Medical professional liability insurers are at a sweet spot in their underwriting cycle. For insurers, it’s a place where loss ratios are low, capital is plentiful–and in this case premiums, though under pressure, are only slightly off their peak.

But as any athlete knows, maintaining momentum is a tough proposition, and clear signs of a turn in fortune are already evident. They can be found in the somewhat overlooked corner of insurance known as loss reserves.

Over the past five years, MPL insurers have released billions of dollars in prior-year reserves. Aggregated MPL industry data reviewed by Milliman shows more than $7.5 billion in prior-year reserve releases from 2005 through 2009, with well over half of the amount booked in the last two years of the period.

As the accompanying bar graph indicates, reserve releases in each of 2008 and 2009 accounted for an almost 25 percentage point reduction in the MPL industry aggregate combined ratio, up from a 20 percentage point reduction in 2007, and sharply up from 5-to-10 percentage point impacts in 2005 and 2006, respectively.

Reserve takedowns, however, are not a novel phenomenon in the world of MPL, where loss volatility is a fact of life, the initial estimate of a loss is just that–an estimate–and is revised over time as losses approach their ultimate value.

Reserve adjustments are a necessary part of the process in arriving at an accurate picture of an insurer’s financial health, but they do not occur in isolation.

As loss trends increase, there is an upward pressure on rates and insurers see the need to strengthen reserves, which in turn inversely affects surplus.

But as insurers gain comfort about their capitalization, reserves may be released and enhance surplus or pay dividends, and with their release, premiums tend to slacken and policy terms and conditions are often relaxed, giving rise to a soft market where policy terms are favorable to buyers.

The conditions that now dominate the MPL market in many ways resemble the soft market that followed the steep rate increases that occurred during the mid-to-late 1980s. Conditions then resulted in earned premium soaring some 145 percent before insurers started to take down reserves that had built up over the period due to loss trends leveling out before premiums halted their climb.

This period of revenue and capital growth were then followed by a falloff in premium and a release in reserves as insurers reassessed their expected future claims and reevaluated rate adequacy.

In 1989–the advent of the previous soft market–insurers released $1.5 billion in reserves. By 1994, reserve takedowns reached $2.1 billion, or 24 percent of net written premium, before tapering off over the next five years when the calendar-year loss and loss adjustment expense ratio soared to more than 130.

At the same time, investment income–a critical buffer to the profitability of a long-tail line like MPL–also failed to mitigate the dual devastation of falling premiums and soaring losses, which had dragged down industry results by the late 1990s.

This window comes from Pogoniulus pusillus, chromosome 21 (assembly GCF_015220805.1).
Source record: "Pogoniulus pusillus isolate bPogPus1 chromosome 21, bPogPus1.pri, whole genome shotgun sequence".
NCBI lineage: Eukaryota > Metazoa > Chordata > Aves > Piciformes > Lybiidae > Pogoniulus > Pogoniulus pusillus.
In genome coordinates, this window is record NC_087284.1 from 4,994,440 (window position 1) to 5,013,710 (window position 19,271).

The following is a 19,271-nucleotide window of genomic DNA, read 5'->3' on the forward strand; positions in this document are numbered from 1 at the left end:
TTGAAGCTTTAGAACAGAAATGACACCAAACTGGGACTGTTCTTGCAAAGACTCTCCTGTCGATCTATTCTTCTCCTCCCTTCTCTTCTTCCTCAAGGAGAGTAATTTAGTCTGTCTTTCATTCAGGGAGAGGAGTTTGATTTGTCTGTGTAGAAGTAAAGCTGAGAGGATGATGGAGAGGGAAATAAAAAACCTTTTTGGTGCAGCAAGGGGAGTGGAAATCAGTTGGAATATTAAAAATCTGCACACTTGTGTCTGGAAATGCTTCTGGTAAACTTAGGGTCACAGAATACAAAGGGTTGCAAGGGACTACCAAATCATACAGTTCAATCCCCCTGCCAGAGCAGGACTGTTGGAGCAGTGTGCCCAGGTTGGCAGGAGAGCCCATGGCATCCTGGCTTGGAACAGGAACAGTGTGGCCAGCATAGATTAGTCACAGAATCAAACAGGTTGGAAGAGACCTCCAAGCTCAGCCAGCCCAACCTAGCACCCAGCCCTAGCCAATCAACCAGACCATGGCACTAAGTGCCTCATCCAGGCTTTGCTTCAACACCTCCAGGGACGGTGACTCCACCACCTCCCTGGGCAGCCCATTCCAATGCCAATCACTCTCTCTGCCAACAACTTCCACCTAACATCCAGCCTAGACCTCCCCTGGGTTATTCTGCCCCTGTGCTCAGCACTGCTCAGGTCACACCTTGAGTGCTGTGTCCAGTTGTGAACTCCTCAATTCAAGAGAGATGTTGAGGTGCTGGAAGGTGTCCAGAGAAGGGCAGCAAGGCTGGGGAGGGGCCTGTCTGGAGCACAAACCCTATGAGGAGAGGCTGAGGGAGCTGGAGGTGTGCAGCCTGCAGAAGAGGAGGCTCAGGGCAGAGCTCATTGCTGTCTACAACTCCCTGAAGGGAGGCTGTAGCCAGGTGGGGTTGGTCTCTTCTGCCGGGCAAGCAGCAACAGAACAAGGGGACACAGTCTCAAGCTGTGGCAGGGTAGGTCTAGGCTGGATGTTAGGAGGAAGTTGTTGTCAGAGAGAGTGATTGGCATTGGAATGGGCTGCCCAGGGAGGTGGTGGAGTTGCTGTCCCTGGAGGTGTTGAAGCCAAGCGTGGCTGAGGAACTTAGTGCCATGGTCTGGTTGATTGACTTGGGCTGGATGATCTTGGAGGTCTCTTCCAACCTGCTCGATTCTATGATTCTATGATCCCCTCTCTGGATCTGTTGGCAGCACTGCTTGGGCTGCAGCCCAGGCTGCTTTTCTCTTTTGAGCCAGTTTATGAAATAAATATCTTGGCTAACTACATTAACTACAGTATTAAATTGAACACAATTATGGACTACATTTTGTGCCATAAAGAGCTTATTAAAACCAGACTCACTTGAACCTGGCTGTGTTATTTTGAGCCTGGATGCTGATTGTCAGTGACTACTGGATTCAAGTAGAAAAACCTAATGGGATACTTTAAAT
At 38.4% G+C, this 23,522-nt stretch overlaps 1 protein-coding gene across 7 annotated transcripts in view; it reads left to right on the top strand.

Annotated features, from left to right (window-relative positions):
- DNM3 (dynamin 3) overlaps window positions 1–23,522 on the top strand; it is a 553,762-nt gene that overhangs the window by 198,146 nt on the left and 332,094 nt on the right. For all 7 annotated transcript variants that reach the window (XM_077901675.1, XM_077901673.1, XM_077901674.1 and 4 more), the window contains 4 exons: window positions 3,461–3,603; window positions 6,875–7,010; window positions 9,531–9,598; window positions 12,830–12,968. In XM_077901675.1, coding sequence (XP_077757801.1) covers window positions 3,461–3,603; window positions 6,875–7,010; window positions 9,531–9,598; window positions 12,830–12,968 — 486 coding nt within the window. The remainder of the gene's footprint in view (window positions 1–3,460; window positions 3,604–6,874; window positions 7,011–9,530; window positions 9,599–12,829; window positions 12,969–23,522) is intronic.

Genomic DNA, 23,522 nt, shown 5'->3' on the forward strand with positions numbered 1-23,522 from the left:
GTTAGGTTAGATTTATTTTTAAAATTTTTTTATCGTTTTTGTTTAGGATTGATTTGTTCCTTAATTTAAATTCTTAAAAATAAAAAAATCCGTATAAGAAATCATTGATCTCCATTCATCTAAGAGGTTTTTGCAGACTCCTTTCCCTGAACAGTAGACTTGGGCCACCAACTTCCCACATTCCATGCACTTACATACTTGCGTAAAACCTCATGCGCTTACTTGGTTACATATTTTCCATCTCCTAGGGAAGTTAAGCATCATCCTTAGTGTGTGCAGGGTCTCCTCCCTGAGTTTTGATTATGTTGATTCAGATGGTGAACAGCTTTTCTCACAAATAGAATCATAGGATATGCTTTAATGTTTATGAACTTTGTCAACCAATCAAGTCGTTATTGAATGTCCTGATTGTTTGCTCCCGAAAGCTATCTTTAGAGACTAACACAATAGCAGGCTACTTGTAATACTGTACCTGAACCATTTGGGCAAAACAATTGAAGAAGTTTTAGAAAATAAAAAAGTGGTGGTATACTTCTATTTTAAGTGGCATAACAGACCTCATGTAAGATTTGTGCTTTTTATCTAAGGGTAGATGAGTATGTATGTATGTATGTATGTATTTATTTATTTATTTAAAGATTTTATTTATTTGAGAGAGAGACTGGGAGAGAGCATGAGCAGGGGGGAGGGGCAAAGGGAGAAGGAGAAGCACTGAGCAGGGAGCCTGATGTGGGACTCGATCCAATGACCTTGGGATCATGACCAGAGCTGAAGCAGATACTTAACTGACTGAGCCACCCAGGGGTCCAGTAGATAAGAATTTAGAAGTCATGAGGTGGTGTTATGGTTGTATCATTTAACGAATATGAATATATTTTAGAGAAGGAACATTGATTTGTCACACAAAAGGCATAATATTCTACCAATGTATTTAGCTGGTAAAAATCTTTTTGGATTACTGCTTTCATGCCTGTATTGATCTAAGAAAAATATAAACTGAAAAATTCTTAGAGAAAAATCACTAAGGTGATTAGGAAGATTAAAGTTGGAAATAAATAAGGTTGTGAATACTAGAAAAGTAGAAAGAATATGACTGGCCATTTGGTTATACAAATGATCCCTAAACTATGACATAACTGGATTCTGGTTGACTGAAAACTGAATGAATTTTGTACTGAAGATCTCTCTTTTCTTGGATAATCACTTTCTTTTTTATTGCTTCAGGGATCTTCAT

From 1998 through 2001, MPL insurers–victims of an extended low interest-rate environment that continues today–saw investment income topple because of a decline in interest rates on bonds and other fixed-income securities, which make up some 80 percent of the investments.

If history is a guide to the future, then current MPL results are likely to deteriorate over the next few years. The big question now before insurers is this: How long will the industry be able to head off combined ratios of 130 or more?

If the present cycle were to follow the same trajectory as the previous one, insurers could expect that reserves will prop up earnings for the next few years.

But following this path, by 2014 the combination of inadequate pricing and shrinking reserves could cause the combined ratio to once again climb well above underwriting breakeven of 100.

However, the forces that drive the MPL market rarely converge in quite the same way.

Premium increases of the most recent hard market were not as large as those of the previous cycle and took longer to develop. Moreover, reserves have been released at a faster pace.

There are also signs that the improvements in claims frequency–which happened to occur as insurers started to take hefty rate actions in the early 2000s, and contributed to insurers’ recent good fortune–may have started to abate.

If frequency trends were to reverse–a plausible scenario, considering many of the still unanswered questions surrounding their improvement–insurers’ prior-year reserves could be exhausted sooner than they were in the previous cycle.

In addition, changes in the regulatory or legal environments could tamp down MPL insurers’ results in the years ahead.

For example, in February, the Illinois Supreme Court ruled that a 2005 law to cap certain types of MPL awards against doctors at $500,000, and judgments against hospitals at $1 million, was unconstitutional.

Meanwhile, opponents of a cap on non-economic MPL awards in Missouri have attacked the reform on similar legal grounds, and tort reforms have come under close scrutiny in other jurisdictions.

A reversal in any one of these factors could increase insurers’ claims or operating costs and deplete insurers’ reserves sooner than expected.

If that were to happen, combined ratios of 130 or more may be here even sooner than anyone realizes.

Richard Lord, FCAS, MAAA, is a principal and consulting actuary in the Los Angeles office of Milliman and may be contacted at richard.lord@milliman.com.

Stephen Koca, FCAS, MAAA, is a consulting actuary in the Los Angeles office of Milliman and may be contacted at stephen.koca@milliman.com.